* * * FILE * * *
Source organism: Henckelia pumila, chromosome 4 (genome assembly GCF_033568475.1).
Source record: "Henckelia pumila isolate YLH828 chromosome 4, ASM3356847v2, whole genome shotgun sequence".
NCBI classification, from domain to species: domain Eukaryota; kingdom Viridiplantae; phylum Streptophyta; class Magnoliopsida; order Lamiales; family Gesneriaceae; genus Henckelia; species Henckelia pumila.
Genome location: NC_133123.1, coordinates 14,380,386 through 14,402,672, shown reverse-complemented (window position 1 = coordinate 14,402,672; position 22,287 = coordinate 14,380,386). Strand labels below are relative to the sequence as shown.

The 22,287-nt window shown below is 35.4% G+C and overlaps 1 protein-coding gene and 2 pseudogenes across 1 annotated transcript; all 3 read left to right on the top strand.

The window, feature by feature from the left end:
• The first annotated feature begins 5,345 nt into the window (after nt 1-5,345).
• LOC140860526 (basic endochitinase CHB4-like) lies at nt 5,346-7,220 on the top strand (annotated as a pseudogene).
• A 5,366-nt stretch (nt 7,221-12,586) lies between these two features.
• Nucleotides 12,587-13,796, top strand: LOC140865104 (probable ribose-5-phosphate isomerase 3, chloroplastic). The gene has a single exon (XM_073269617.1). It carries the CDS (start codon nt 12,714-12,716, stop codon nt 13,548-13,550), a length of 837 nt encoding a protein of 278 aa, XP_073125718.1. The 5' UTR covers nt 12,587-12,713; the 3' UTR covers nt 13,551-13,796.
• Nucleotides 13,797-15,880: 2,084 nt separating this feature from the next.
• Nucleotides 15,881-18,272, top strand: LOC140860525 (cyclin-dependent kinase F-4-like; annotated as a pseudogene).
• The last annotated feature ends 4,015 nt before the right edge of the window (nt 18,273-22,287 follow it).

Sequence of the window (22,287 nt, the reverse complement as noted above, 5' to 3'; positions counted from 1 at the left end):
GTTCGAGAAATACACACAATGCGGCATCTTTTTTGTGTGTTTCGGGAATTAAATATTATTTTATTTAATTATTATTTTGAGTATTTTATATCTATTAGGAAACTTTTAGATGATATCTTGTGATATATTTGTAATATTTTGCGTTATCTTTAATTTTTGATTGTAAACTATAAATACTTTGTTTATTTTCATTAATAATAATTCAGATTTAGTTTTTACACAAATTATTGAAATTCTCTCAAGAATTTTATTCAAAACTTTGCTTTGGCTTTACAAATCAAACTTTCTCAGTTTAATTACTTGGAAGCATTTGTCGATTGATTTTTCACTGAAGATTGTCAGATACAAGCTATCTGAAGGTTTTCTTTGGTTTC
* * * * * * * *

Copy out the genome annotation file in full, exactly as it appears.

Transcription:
Source organism: Henckelia pumila, chromosome 4 (genome assembly GCF_033568475.1).
Source record: "Henckelia pumila isolate YLH828 chromosome 4, ASM3356847v2, whole genome shotgun sequence".
NCBI classification, from domain to species: domain Eukaryota; kingdom Viridiplantae; phylum Streptophyta; class Magnoliopsida; order Lamiales; family Gesneriaceae; genus Henckelia; species Henckelia pumila.
Genome location: NC_133123.1, coordinates 14,380,386 through 14,402,672, shown reverse-complemented (window position 1 = coordinate 14,402,672; position 22,287 = coordinate 14,380,386). Strand labels below are relative to the sequence as shown.

The 22,287-nt window shown below is 35.4% G+C and overlaps 1 protein-coding gene and 2 pseudogenes across 1 annotated transcript; all 3 read left to right on the top strand.

The window, feature by feature from the left end:
• The first annotated feature begins 5,345 nt into the window (after nt 1-5,345).
• LOC140860526 (basic endochitinase CHB4-like) lies at nt 5,346-7,220 on the top strand (annotated as a pseudogene).
• A 5,366-nt stretch (nt 7,221-12,586) lies between these two features.
• Nucleotides 12,587-13,796, top strand: LOC140865104 (probable ribose-5-phosphate isomerase 3, chloroplastic). The gene has a single exon (XM_073269617.1). It carries the CDS (start codon nt 12,714-12,716, stop codon nt 13,548-13,550), a length of 837 nt encoding a protein of 278 aa, XP_073125718.1. The 5' UTR covers nt 12,587-12,713; the 3' UTR covers nt 13,551-13,796.
• Nucleotides 13,797-15,880: 2,084 nt separating this feature from the next.
• Nucleotides 15,881-18,272, top strand: LOC140860525 (cyclin-dependent kinase F-4-like; annotated as a pseudogene).
• The last annotated feature ends 4,015 nt before the right edge of the window (nt 18,273-22,287 follow it).

Sequence of the window (22,287 nt, the reverse complement as noted above, 5' to 3'; positions counted from 1 at the left end):
GTTCGAGAAATACACACAATGCGGCATCTTTTTTGTGTGTTTCGGGAATTAAATATTATTTTATTTAATTATTATTTTGAGTATTTTATATCTATTAGGAAACTTTTAGATGATATCTTGTGATATATTTGTAATATTTTGCGTTATCTTTAATTTTTGATTGTAAACTATAAATACTTTGTTTATTTTCATTAATAATAATTCAGATTTAGTTTTTACACAAATTATTGAAATTCTCTCAAGAATTTTATTCAAAACTTTGCTTTGGCTTTACAAATCAAACTTTCTCAGTTTAATTACTTGGAAGCATTTGTCGATTGATTTTTCACTGAAGATTGTCAGATACAAGCTATCTGAAGGTTTTCTTTGGTTTC